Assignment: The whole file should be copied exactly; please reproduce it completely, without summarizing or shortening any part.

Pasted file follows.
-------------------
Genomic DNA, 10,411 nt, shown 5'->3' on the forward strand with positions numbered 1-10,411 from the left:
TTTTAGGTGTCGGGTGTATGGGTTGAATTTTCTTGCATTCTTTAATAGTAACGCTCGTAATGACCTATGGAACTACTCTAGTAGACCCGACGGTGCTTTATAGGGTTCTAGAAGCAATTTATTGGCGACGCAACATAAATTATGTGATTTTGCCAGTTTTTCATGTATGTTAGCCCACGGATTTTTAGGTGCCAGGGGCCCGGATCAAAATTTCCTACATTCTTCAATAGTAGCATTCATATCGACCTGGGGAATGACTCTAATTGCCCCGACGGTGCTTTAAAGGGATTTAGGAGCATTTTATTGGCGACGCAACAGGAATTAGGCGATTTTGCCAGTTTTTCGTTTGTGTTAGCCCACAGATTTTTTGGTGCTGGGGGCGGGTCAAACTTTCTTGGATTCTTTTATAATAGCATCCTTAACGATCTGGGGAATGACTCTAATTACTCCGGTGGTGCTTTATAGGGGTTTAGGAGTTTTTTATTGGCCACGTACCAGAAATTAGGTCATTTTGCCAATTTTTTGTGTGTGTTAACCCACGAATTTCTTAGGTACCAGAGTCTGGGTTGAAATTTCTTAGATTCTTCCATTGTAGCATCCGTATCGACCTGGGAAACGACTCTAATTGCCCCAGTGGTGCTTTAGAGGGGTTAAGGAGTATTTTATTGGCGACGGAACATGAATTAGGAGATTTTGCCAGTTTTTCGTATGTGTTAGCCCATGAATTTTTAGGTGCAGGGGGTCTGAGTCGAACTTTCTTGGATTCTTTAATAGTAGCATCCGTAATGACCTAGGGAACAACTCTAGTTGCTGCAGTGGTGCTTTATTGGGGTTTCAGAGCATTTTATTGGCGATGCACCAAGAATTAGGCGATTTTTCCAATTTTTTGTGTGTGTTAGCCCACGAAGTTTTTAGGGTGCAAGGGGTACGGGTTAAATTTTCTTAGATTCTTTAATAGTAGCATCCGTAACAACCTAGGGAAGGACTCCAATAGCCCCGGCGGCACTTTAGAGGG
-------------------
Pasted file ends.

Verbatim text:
Genomic DNA, 10,411 nt, shown 5'->3' on the forward strand with positions numbered 1-10,411 from the left:
TTTTAGGTGTCGGGTGTATGGGTTGAATTTTCTTGCATTCTTTAATAGTAACGCTCGTAATGACCTATGGAACTACTCTAGTAGACCCGACGGTGCTTTATAGGGTTCTAGAAGCAATTTATTGGCGACGCAACATAAATTATGTGATTTTGCCAGTTTTTCATGTATGTTAGCCCACGGATTTTTAGGTGCCAGGGGCCCGGATCAAAATTTCCTACATTCTTCAATAGTAGCATTCATATCGACCTGGGGAATGACTCTAATTGCCCCGACGGTGCTTTAAAGGGATTTAGGAGCATTTTATTGGCGACGCAACAGGAATTAGGCGATTTTGCCAGTTTTTCGTTTGTGTTAGCCCACAGATTTTTTGGTGCTGGGGGCGGGTCAAACTTTCTTGGATTCTTTTATAATAGCATCCTTAACGATCTGGGGAATGACTCTAATTACTCCGGTGGTGCTTTATAGGGGTTTAGGAGTTTTTTATTGGCCACGTACCAGAAATTAGGTCATTTTGCCAATTTTTTGTGTGTGTTAACCCACGAATTTCTTAGGTACCAGAGTCTGGGTTGAAATTTCTTAGATTCTTCCATTGTAGCATCCGTATCGACCTGGGAAACGACTCTAATTGCCCCAGTGGTGCTTTAGAGGGGTTAAGGAGTATTTTATTGGCGACGGAACATGAATTAGGAGATTTTGCCAGTTTTTCGTATGTGTTAGCCCATGAATTTTTAGGTGCAGGGGGTCTGAGTCGAACTTTCTTGGATTCTTTAATAGTAGCATCCGTAATGACCTAGGGAACAACTCTAGTTGCTGCAGTGGTGCTTTATTGGGGTTTCAGAGCATTTTATTGGCGATGCACCAAGAATTAGGCGATTTTTCCAATTTTTTGTGTGTGTTAGCCCACGAAGTTTTTAGGGTGCAAGGGGTACGGGTTAAATTTTCTTAGATTCTTTAATAGTAGCATCCGTAACAACCTAGGGAAGGACTCCAATAGCCCCGGCGGCACTTTAGAGGG